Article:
Stop trying to break through: Even committing to good things like a daily time of prayer can be harmful if you are doing this to break through the alienation you feel with God. This also isn't the time for long fasts, extreme disciplines or any other act of striving, which will only lead to burnout. Consider any action motivated by the desire to earn God's approval or prove your faithfulness as disobedience. 

Stop waiting for "redemption day": It is common to wait and hold on to a hope that God will suddenly transform your life and relationship with him in the blink of an eye. This keeps you from being present to what God is doing in you today, and is like holding your breath when he is actually leading you to your death (see my story).

What You Can Do

Talk to God: Even if you don't feel like he is listening, or you are too angry or hurt to talk to him, keep talking to him. Tell him about your anger and frustration and shame. This doesn't need to be a discipline - simply talk to him when you need to talk to him. Prayer journals can be very helpful in processing what God is doing in you, and you can go back months and years later to gain perspective about all he accomplished.

Bring God your sin: When the parade of cheap substitutions present themselves to you as your heart looks for something to fill the void, simply bring them to God and repent of them. It is important to choose God instead of these substitutes, but inevitably they must be refused because you have looked at them in the eye and know that they will not give you what you truly desire. When you see that God is helping you clear the rubble out of your heart because he loves you, the shame associated with repentance will be replaced with relief and gratefulness that he is lifting these burdens.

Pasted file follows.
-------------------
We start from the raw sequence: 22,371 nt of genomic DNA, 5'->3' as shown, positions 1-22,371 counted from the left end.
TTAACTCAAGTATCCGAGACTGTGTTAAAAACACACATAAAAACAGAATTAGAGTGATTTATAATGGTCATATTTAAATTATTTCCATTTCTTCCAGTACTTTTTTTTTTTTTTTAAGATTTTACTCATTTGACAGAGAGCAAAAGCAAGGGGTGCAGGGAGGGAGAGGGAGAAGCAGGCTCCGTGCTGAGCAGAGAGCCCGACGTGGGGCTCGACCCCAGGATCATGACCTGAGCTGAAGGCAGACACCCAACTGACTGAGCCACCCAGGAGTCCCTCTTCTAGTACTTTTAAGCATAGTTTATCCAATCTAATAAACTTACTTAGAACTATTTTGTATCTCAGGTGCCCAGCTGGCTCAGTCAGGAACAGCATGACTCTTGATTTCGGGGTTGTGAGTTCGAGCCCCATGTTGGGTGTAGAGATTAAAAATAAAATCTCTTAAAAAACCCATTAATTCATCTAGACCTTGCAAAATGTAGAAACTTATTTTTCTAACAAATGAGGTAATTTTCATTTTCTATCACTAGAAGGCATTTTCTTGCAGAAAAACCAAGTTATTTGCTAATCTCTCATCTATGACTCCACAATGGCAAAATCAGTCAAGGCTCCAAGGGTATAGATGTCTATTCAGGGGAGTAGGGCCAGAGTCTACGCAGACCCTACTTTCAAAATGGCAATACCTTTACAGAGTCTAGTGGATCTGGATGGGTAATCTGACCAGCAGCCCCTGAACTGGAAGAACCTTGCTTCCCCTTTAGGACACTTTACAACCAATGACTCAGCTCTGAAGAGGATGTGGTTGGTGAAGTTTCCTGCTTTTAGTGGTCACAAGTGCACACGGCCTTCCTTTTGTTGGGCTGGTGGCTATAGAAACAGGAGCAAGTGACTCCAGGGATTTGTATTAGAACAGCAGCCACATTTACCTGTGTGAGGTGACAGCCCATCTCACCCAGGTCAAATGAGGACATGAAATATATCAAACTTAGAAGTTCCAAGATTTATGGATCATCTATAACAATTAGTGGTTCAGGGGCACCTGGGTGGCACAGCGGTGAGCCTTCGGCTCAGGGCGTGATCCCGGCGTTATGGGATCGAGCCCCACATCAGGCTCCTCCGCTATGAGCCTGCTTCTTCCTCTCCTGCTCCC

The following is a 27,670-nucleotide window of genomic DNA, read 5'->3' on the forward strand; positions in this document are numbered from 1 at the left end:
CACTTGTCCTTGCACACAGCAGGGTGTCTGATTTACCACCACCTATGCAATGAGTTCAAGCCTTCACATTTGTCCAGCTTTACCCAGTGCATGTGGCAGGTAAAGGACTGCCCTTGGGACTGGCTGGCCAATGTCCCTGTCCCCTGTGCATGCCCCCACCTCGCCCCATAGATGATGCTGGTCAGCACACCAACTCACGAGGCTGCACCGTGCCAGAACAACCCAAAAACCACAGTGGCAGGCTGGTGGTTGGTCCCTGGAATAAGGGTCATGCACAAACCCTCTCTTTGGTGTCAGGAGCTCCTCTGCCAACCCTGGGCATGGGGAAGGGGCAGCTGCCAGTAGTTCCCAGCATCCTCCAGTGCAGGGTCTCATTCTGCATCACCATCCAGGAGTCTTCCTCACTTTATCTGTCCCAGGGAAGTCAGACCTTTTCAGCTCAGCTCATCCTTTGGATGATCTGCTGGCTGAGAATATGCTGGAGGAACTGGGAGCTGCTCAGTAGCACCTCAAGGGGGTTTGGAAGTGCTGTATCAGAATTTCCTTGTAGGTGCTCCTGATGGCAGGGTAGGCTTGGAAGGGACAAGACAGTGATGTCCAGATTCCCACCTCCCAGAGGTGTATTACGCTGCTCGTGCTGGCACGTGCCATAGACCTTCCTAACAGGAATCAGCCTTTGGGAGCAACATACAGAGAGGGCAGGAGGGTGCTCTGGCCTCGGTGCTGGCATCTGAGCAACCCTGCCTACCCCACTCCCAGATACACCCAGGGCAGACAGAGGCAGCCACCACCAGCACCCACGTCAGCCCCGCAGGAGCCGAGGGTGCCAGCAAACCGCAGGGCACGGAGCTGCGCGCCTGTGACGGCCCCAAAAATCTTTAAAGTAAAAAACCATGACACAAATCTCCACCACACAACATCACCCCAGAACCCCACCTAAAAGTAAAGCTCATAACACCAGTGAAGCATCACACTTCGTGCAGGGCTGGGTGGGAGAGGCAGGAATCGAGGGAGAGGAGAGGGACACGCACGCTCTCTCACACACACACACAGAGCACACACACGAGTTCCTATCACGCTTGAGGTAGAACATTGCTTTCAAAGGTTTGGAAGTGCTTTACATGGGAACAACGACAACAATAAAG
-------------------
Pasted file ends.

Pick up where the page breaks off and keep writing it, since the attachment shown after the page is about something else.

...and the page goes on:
Bring God your brokenness: Talk to him about your emotional wounds, and ask for others to walk with you as you heal. Professional counselors can be invaluable in helping you see and address these wounds.

Take care of your body: Exercise and eating well will help you to be more at home in your body, and can help relieve the symptoms of depression.

Recognize his grace: Once you submit yourself to God in the Dark Night and stop trying to get out of it, it will become easier to see the good he is doing. How is God dismantling false expectations you have about the spiritual life and yourself? How is he helping you to become more humble and human?

Stay involved in a church community: While it's not necessary to tell everyone everything at church, never isolate yourself. Share your struggles with a few people who have a spiritual "grid" about what you're going through - they should be good listeners who don't give a lot of advice. This may not be the best time for you to lead a ministry team, but find a place to serve and stick with it (even if it is stacking chairs on Sunday).

Read scripture in community: It is important to keep immersing yourself in scripture to understand the character of God in his story. By reading scripture with others (preferably you aren't leading the study!), you will hear different perspectives that will help dismantle unbiblical spiritual ideals that are keeping you trapped.

The Holy Spirit